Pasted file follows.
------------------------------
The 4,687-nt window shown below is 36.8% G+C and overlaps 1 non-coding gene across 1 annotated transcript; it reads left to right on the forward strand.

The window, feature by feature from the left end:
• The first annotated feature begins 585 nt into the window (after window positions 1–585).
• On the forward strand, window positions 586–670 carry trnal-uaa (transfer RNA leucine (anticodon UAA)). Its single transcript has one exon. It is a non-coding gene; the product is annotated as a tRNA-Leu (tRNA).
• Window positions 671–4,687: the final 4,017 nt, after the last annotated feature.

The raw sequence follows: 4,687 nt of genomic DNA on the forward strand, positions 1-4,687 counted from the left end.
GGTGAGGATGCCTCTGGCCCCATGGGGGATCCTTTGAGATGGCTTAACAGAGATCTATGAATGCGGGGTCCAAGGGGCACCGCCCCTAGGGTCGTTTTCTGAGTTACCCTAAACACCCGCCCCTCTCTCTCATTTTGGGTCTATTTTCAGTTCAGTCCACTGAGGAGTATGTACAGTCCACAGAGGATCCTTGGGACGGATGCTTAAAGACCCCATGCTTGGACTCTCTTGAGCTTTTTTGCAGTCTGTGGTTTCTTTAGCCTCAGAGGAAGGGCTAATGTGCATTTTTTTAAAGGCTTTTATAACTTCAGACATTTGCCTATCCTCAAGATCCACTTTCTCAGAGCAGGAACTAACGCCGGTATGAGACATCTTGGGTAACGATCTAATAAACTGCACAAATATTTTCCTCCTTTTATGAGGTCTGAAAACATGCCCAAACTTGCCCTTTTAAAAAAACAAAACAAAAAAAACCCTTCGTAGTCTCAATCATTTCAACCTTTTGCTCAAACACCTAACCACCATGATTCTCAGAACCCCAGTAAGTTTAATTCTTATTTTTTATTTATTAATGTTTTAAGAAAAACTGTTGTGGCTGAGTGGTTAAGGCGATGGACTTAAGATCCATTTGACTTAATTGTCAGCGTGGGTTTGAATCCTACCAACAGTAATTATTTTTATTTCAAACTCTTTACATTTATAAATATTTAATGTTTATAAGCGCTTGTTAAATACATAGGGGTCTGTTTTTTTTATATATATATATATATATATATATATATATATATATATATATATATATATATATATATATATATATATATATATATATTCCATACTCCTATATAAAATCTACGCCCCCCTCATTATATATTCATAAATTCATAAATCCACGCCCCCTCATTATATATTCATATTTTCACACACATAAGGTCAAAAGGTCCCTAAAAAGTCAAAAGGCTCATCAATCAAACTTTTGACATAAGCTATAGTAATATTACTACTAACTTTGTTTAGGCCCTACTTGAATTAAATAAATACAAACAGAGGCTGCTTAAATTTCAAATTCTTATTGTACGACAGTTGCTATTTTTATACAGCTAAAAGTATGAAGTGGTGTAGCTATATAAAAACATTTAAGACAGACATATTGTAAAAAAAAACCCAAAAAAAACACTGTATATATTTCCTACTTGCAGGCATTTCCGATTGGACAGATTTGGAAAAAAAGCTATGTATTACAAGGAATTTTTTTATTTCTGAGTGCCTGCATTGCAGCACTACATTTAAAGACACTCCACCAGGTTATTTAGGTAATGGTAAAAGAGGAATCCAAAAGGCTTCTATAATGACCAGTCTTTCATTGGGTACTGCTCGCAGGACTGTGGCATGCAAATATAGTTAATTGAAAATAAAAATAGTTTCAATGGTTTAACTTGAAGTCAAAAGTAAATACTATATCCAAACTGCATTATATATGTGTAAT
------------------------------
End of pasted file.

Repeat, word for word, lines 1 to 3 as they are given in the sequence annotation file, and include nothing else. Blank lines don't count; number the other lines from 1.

The 4,687-nt window shown below is 36.8% G+C and overlaps 1 non-coding gene across 1 annotated transcript; it reads left to right on the forward strand.

The window, feature by feature from the left end:
• The first annotated feature begins 585 nt into the window (after window positions 1–585).